Raahil Chopra
Mar 18, 2021

Board games, toys helped create fond memories during the stressful pandemic: Lalit Parmar, Hasbro

Hasbro India's commercial director speaks with Campaign India about Government initiatives to help the toy industry, growth of board games during the pandemic, sustainability, and more...

Lalit Parmar
Lalit Parmar
Hasbro is celebrating World Monopoly Day (held worldwide on 19 March), with a slew of initiatives. In India, the brand is looking to target Hindi-speaking audiences through the card version of the game – Monopoly Deal Hindi.
 
 
Globally, Hasbro has rolled out ‘The Community Chest Challenge’, looking at co-creation to engage with fans of the board game by asking them to send their suggestions for the game.
 
We caught up with Lalit Parmar, commercial director, Hasbro India, to learn more about these initiatives, the growth of board games during the pandemic, reducing plastic, competition with imported games, and more.
 
Edited excerpts:
 
The perception is that the pandemic has seen the rise of board games in households. Did Hasbro see an increase in its sales? 
 
Yes. Across the world, we have seen an uptake on how families have reacted to the pandemic and these tough times.
 
It’s been a total behavioural change for everyone. The world has come together and no one was prepared. Parents are working from home and children have online classes at home. In the beginning, there was a lot of stress as to how one could cope with these changes. 
 
It gave a legitimate outlet for everyone to connect back physically. Games create memories about being together and these are cherished for years to come. This was a time people won’t want to remember, but toys and games have helped create some fond memories during these tough times.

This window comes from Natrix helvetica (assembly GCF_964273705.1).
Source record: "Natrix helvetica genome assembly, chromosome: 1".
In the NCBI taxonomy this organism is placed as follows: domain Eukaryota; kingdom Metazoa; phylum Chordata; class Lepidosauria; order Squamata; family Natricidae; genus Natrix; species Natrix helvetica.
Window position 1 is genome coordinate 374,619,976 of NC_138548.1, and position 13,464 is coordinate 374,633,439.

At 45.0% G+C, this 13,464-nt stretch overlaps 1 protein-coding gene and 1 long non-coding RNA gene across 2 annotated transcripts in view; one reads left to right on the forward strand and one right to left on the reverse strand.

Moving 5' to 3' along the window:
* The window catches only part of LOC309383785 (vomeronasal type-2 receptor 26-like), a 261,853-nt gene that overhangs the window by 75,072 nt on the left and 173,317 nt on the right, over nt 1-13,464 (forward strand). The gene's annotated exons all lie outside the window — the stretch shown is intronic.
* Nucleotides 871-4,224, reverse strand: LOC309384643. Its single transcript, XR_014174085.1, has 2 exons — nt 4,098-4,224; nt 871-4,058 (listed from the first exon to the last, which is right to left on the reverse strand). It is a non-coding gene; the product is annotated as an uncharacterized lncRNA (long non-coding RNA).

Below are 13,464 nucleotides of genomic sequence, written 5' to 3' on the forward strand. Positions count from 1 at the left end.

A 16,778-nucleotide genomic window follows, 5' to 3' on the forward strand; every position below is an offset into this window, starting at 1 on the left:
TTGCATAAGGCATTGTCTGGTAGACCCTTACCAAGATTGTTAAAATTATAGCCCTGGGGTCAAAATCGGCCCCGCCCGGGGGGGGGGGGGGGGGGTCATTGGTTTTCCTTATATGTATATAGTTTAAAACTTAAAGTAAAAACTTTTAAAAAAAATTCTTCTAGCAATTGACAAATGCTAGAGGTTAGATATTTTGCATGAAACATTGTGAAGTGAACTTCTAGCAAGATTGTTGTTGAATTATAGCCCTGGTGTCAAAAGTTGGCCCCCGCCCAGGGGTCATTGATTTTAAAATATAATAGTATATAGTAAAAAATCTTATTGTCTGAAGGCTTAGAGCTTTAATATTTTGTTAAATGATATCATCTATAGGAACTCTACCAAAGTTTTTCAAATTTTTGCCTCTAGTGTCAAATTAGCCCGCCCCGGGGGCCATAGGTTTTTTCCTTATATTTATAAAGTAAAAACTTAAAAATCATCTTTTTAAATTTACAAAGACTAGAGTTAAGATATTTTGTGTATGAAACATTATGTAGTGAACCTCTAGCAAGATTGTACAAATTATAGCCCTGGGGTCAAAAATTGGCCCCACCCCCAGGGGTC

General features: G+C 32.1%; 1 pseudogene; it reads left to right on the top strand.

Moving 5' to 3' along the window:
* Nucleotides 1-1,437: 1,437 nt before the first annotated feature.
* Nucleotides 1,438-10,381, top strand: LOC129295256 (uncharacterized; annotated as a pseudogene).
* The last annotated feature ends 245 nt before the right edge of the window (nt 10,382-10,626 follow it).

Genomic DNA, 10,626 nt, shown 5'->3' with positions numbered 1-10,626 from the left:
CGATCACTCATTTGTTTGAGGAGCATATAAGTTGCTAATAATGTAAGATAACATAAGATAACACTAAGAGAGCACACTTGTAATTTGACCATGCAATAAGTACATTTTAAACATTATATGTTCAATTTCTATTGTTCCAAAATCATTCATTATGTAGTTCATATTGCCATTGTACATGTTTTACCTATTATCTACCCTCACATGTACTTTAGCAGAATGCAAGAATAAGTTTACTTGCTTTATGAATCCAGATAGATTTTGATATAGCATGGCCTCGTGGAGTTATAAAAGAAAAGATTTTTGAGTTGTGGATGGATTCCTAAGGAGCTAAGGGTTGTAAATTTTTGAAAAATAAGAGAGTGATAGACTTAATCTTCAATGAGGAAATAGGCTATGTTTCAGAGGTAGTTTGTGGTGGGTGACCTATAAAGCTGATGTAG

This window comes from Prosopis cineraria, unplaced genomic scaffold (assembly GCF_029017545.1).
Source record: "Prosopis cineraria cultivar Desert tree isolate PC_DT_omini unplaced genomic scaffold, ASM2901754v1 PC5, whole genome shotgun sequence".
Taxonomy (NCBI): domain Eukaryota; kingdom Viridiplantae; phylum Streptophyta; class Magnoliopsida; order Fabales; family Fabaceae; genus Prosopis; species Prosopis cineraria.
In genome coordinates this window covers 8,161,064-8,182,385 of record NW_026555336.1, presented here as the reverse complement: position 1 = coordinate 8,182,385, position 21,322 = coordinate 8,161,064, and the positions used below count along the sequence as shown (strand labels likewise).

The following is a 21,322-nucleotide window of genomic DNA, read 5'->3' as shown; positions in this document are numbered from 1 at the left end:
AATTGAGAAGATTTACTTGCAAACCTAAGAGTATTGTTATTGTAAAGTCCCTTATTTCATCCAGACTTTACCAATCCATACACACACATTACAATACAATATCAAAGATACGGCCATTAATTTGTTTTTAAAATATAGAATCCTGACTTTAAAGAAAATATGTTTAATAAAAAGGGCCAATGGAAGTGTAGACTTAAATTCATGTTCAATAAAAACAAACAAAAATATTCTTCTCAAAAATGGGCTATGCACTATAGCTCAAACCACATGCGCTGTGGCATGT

Certain categories of toys and games saw a rise in sales, for sure, with board games, in particular, seeing growth in consumer purchase and acceptance across the world.  
 
Another trend that emerged during the pandemic was the growth of online gaming. Ludo, in particular, comes to mind. Did Hasbro also have a surge in online gaming?
 
Parents have accepted that screen time is here to stay for their children. I take the example of myself as a parent. When my daughters were going to school, their screen time was limited to watching some TV or browsing/playing games on the mobile or tab. But, nowadays, classes are happening online. So, children are fixed to the digital ecosystem right from a young age. Their knowledge about the entire eco-system has also evolved very fast. Their evolution on the digital journey is far ahead of us too.
 
So, they are subjected to digital games. But, these games give an isolated gaming experience. You could be playing games that have other family members, too, on the same platform at the same time, but you’re not socially connected unless it’s console gaming where you’re playing together.